Stephen Martin heard all the arguments defending NFL players who protested against social injustice and police brutality. He even understood them, to an extent.
He’d tape them on the floor-to-ceiling windows at the front of his store. More than 4,000 images arrived. And after Nike made quarterback Colin Kaepernick the face of a prominent ad campaign last year, Martin stopped selling the company’s merchandise, a radical step for a sports store in a mall.
Now Prime Time Sports is closing, Martin announced Monday, a victim of both the culture wars surrounding the Kaepernick debate and the broader pains afflicting brick-and-mortar retailers. Without embroiling itself in controversy, the mall that houses Martin’s store is struggling, too. The Sears is closing soon. A Dick’s Sporting Goods pulls away some of his business.
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But the national headlines arrived this week because of Kaepernick, and because of a store owner who wanted to fight back against the protesting players and wound up out of business.
“Being a sports store without Nike is like being a gas station without gas,” Martin joked in a phone interview this week.
His final crisis was precipitated when Nike threw its support behind Kaepernick ahead of the 2018 NFL season, with the rallying cry, “Believe in something, even if it means sacrificing everything.” Martin had already been a vocal critic of the player protests during the national anthem. But this ad campaign made him “inflamed” with anger.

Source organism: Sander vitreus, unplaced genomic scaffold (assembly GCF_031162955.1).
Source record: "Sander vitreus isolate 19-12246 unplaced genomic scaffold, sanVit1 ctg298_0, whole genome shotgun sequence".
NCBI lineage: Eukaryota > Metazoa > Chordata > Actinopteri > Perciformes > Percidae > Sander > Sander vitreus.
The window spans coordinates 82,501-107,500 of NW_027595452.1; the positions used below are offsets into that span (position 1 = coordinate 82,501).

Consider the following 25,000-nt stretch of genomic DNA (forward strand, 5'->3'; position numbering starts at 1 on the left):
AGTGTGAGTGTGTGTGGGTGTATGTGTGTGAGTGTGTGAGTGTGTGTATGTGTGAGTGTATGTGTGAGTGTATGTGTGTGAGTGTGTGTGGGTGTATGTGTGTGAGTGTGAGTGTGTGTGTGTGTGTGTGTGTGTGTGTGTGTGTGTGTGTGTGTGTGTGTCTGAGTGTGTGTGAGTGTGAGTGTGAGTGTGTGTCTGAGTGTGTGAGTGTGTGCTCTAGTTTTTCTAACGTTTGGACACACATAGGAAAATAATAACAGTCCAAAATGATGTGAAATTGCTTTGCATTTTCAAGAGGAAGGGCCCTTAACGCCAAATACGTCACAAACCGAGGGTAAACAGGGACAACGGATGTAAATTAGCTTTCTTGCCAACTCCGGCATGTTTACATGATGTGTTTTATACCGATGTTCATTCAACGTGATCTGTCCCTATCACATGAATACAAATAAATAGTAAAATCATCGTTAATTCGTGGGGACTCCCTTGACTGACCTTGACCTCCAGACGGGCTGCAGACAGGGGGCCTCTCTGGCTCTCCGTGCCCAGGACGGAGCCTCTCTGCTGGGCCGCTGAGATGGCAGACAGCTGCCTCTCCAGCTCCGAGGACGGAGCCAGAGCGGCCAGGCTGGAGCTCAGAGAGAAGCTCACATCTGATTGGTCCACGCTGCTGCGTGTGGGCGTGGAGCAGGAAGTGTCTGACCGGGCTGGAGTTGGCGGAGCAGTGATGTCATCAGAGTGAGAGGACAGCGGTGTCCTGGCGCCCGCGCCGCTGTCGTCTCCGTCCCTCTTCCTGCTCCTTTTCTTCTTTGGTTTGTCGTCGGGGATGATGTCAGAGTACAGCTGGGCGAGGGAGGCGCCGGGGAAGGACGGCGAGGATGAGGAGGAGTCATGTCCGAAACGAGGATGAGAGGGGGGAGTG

He came into his store the next day in the middle of the afternoon with homemade signs printed on construction paper and told his employees to close up shop and take the rest of the day off. The next day when Prime Time Sports opened, it did so with signs that read, “ALL NIKE 1/2 PRICE. ‘JUST DOING IT.’”
He vowed to never order from Nike again.
But making a proclamation like that irrevocably hurt his business. Nike is the NFL’s official apparel sponsor. Going without its products — and selling the remaining ones at a steep discount — meant no more Nike NFL jerseys or T-shirts or hoodies. It meant significantly less merchandise on the shelves from some of the nation’s most popular college teams, too.
Business has been as brisk as ever since the pronouncement, Martin said. Even with the discount, 2018 Christmas sales beat the 2017 Christmas season by $13,000. More than several times a day, patrons will ask clerks if the owner is in. They shake Martin’s hand and congratulate him on the monument that hangs on his windows and thank him for taking a stand.
But the discounts on Nike merchandise — Prime Time Sports had $320,000 of it in stock at the time of the Kaepernick ad — cost Martin his financial lifeline. Once he got through January, the writing was on the wall that the business couldn’t last.
“PRIME TIME SPORTS is closing. All merchandise 40% OFF,” Martin wrote Monday morning on Facebook. “Thank You for 21 mostly good years. For everybody that has offered help and support through the ‘Honor The Flag’ memorial wall and NIKE boycott, now is your time to help me liquidate.”
He has five years left on a 10-year lease at the mall. He already owes more than $60,000 in back rent, according to the mall’s ownership company, Namdar Realty Group. Rent is $9,000 a month. Namdar filed an eviction complaint on Feb. 7.